Profile: Scientist Irene Bosch

Profile: Scientist Irene Bosch

Dr. Irene Bosch's research interests are to understand pathogenesis by human RNA viruses, among them the flavivirus dengue and the West Nile virus. She graduated in 1993 from Harvard University, where she did her doctoral degree in cellular and molecular biology of parasites. She then took two consecutive post-doctoral training positions at the Dana-Farber Cancer Institute, in Boston, where she worked with Dr. James Croop on cancer research and Arthur Pardee on gene expression studies (differential display) as well as with the Department of Human Retrovirology studying cytokine chemokine responses to HIV.

All of that contributed to Dr. Bosch's interest in methodologies for studying gene expression in infected cells at her present position. This is linked to her interest in defining the patho-physiologic mechanisms of hemorrhagic viruses. In this context, she has devoted a lot of attention to vascular biology and has developed methods for studying viral pathogenesis in vitro. She participates and designs clinical studies on dengue fever in Venezuela, Caribbean and South America as well as on epidemiological studies of WNV in South America. She has established a student rotation abroad for the MD/PhD and PhD programs at the UMASS Medical School to increase the exposure of students in the United States to tropical diseases. She contributes to the programs which brings underrepresented students into scientific careers in the US. Currently, she participates in several NIH-NIAD grants as well as in the international cooperation projects on dengue research in the Americas. The recent ones are the Dengue Genome Project with the Broad Institute and diagnostic test for dengue with Iquum Inc, MA. Over a dozen graduate and undergraduate students, as well as post-doctoral fellows have worked in her laboratory for the last five years of her career at the University of Massachusetts Medical School. Her educational contribution is shown on the website for the Cooperative Centers for Transnational Research on Human Immunology and Biodefense. She likes to think that the control of mosquito transmitted diseases are among the most challenging scientific problems to solve.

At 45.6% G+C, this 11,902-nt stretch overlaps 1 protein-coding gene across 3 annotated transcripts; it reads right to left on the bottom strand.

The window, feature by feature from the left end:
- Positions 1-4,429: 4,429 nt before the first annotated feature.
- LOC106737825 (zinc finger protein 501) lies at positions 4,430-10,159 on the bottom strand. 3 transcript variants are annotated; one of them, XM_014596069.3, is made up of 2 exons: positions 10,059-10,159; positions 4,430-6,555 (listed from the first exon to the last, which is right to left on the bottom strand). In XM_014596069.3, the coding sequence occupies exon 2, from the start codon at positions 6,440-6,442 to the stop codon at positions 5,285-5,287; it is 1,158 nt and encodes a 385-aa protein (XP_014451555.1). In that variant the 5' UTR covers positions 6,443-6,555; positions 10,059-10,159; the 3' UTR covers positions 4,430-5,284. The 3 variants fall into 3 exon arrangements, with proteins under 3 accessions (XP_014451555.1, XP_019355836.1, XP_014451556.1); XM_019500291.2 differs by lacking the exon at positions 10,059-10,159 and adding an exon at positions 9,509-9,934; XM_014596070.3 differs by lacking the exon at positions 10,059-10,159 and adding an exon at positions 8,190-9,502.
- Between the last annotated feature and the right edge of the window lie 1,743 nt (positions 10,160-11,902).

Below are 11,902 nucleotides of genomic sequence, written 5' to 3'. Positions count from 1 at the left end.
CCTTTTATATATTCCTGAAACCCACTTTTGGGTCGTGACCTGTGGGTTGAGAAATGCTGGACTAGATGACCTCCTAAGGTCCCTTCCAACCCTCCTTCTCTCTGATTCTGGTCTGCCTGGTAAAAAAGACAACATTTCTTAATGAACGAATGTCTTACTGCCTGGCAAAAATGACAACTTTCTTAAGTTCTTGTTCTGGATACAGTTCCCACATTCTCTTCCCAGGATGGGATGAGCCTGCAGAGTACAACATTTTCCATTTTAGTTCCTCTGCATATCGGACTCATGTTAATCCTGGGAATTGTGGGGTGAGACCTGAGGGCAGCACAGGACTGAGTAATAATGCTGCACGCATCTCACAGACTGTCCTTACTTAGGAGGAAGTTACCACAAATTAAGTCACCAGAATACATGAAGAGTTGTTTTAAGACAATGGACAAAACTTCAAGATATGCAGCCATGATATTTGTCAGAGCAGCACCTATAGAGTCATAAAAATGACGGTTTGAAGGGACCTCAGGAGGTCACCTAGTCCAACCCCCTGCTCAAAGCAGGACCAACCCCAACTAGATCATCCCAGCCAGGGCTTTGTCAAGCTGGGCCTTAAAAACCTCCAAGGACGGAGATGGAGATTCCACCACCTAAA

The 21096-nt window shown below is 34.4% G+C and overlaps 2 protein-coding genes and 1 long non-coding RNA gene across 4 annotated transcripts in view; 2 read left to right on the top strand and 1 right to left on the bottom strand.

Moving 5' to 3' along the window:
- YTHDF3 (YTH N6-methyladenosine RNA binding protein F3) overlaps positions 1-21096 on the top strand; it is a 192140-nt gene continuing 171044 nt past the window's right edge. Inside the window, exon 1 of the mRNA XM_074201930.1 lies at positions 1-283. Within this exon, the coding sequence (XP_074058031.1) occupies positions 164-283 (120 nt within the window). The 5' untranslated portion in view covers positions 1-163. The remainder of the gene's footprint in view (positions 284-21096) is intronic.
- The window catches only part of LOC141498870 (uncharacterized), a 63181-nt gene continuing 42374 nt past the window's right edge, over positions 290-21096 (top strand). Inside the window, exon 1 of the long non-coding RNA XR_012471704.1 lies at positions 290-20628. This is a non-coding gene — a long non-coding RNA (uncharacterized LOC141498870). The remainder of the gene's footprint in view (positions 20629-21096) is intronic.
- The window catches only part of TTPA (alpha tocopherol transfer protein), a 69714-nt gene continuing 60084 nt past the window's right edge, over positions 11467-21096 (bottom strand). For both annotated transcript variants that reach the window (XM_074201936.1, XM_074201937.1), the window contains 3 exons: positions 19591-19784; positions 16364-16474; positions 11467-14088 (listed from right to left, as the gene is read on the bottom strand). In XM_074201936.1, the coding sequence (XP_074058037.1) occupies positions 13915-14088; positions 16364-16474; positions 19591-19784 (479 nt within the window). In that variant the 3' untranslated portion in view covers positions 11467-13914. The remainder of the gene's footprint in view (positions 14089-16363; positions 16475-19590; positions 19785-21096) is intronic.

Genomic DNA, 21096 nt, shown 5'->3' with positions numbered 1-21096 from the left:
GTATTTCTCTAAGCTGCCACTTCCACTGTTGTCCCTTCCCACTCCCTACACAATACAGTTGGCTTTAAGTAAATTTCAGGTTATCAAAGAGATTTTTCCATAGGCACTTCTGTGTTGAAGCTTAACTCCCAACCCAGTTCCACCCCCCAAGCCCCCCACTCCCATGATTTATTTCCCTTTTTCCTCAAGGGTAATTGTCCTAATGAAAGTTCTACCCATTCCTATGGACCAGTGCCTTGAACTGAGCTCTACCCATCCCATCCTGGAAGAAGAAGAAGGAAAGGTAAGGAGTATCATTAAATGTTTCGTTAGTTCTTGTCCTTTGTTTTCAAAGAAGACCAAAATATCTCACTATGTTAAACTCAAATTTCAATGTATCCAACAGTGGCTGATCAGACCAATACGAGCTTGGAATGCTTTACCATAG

She will be participating in the Cambridge Science Festival.